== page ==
Payment history information shows a record of your financial agreements (called Insight information by Equifax), such as credit card and loan repayments, and is supplied by our customers (banks, building societies, retailers, etc). Your credit report will show details of your existing and previous credit agreements. It is used to help support responsible lending decisions.

The different types of information will be held on your credit file as detailed below:

Searches - Equifax keeps this data on your credit file for 1 year

County Court Judgments/Court Decrees - 6 Years after Judgment

Home Repossession Register - 6 Years after repossession notification

Gone Away Information - 6 Years after first notification

Notice Of Dispute - Stays until you ask for it to be taken off, or the dispute is resolved

Notice Of Disassociation - Until such time as there is contradictory evidence or you request to have it taken off.

Individual Voluntary Arrangement - 6 Years

Bankruptcy - 6 Years

Administration Orders - 6 Years

Payment Performance - 6 Years after the lender has closed the account.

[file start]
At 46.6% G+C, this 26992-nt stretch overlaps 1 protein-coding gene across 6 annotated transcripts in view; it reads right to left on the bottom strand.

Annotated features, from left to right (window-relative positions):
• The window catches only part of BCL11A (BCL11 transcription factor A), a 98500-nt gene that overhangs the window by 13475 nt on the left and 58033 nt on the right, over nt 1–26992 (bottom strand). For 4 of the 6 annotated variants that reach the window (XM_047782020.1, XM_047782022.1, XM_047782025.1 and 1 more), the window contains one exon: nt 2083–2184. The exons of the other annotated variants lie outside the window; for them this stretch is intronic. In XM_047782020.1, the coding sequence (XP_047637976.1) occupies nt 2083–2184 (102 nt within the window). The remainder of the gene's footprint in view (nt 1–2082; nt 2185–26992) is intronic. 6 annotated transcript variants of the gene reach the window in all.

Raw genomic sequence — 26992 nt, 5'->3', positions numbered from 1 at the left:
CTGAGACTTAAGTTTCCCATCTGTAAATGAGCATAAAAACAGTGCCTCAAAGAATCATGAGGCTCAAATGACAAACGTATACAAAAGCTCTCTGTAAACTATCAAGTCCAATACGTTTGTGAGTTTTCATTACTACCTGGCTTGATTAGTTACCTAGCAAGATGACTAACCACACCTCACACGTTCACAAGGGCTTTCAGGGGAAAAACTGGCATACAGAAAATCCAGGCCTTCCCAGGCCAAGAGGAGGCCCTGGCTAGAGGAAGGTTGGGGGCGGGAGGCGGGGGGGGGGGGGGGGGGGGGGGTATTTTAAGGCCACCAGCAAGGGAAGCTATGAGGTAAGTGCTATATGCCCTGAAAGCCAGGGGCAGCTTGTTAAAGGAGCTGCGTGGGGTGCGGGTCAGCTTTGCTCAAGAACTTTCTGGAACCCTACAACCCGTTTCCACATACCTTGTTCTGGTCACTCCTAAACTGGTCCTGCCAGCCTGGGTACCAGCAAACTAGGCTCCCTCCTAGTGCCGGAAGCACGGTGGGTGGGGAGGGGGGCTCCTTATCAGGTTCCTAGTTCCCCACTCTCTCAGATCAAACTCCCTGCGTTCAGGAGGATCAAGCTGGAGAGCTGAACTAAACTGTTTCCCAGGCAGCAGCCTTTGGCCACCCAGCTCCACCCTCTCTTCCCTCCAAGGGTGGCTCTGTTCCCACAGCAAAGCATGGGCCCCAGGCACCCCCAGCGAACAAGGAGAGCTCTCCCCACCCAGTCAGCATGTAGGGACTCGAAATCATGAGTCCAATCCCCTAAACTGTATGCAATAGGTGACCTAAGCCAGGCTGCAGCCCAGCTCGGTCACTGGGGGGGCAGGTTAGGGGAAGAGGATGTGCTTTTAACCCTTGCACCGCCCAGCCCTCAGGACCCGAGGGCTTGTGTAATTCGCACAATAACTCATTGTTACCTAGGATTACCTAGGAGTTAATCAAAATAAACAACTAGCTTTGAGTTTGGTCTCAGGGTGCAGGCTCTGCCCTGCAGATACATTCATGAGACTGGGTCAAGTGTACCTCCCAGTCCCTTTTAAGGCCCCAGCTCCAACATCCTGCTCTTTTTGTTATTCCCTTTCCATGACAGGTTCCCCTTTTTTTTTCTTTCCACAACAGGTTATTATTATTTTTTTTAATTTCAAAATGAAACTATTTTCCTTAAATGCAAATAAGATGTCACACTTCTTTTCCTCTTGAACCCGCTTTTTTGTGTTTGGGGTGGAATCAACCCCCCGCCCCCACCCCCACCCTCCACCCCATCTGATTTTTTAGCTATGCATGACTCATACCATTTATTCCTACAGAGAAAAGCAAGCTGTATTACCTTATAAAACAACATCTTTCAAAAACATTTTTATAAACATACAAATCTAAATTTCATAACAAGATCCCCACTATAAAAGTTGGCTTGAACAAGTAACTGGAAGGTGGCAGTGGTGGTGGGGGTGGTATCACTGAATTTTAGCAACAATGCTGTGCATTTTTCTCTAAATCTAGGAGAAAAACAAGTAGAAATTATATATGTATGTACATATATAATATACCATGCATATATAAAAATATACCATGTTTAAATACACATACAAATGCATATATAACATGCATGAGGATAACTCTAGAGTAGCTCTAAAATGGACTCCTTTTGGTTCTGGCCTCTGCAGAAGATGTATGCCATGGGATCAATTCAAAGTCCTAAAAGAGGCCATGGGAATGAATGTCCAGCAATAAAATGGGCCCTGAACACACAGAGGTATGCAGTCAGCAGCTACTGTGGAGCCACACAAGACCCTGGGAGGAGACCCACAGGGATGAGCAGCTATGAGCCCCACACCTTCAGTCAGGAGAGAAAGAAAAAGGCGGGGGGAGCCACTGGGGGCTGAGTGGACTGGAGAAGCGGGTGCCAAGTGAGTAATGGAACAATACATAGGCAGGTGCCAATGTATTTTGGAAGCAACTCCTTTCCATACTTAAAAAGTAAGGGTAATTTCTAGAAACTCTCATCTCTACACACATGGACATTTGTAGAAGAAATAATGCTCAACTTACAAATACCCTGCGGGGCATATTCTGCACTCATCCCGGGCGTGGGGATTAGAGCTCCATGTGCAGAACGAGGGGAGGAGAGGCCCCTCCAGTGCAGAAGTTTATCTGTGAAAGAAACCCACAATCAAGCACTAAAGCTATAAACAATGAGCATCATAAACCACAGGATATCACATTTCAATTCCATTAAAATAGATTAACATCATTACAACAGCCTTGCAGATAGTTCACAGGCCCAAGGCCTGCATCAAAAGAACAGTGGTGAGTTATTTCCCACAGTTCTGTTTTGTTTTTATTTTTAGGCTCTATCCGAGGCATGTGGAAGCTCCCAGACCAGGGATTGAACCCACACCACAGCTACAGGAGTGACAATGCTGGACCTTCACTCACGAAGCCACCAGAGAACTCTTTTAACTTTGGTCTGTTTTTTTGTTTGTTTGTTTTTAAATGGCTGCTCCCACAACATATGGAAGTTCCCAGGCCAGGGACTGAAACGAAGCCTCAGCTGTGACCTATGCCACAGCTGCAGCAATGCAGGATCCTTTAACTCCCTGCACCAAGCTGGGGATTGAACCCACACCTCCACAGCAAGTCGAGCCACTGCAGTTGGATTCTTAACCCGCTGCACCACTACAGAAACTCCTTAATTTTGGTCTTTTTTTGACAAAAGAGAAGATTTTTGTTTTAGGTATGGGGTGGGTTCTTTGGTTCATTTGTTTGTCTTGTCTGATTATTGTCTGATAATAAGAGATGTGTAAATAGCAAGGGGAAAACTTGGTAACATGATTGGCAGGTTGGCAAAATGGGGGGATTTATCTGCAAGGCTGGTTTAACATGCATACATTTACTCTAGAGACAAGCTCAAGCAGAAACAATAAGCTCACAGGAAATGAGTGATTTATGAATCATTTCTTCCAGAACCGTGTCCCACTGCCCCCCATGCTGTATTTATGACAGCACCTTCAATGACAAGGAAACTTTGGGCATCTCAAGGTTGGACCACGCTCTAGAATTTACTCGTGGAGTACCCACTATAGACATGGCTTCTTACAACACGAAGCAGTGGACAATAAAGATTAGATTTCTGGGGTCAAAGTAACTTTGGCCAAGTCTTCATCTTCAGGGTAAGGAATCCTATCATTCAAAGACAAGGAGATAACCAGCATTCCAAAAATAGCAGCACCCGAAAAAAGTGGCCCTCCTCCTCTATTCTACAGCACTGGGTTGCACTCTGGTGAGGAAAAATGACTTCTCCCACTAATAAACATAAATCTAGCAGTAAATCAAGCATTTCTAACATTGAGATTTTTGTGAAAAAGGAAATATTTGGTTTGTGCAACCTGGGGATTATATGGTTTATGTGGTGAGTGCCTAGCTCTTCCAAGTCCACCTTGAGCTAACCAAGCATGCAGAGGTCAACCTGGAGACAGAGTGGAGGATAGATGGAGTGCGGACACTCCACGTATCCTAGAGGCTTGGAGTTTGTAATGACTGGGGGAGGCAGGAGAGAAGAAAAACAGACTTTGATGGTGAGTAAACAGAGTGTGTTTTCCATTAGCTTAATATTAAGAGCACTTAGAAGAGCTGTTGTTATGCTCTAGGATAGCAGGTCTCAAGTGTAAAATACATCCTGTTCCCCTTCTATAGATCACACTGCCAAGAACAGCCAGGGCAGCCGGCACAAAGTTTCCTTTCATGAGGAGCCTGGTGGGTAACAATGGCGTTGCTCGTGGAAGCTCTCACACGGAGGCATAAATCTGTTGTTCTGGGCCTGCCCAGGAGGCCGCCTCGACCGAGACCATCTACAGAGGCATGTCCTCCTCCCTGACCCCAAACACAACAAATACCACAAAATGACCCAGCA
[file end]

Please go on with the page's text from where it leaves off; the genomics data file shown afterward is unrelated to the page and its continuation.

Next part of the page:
The letter may or may not be true. It is an awfully long time since you had the debt, and as they haven't chased you for some time, then seems dodgy. None the less, read through the above, and have a good think.

Feel free to ask any further questions - if I can help, I will.

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Based on present and past 3 years as far as im aware.

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Based on present and past 3 years as far as im aware.

nope.

Payment Performance - 6 Years after the lender has closed the account.

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Step forward moi......  :D

A question that I often get asked - it's a tricky one this.

Basically, credit scoring is based on your historic performance.  If you have a good performance, you have a good scoring - and vice versa.  The catch is, if you have a bad history, you can't get credit to improve it!

There are numerous factors taken into acount by Experian and Equifax.  Lenders also use different scoring techniques to one another.  So you may find some will lend - others won't.

Don't forget, by applying for credit and being refused also adds whats called a "footprint" to your history and too many of these is also not a good thing.  Everytime someone looks at your history, a footprint is applied.

The first thing I would suggest is to get your history from Experian and Equifax (few quid).  Take a look at what it is that's causing this problem.  Do they have a mortgage?  Any credit cards?  Gas/Electricity bills?  Are all of these in order?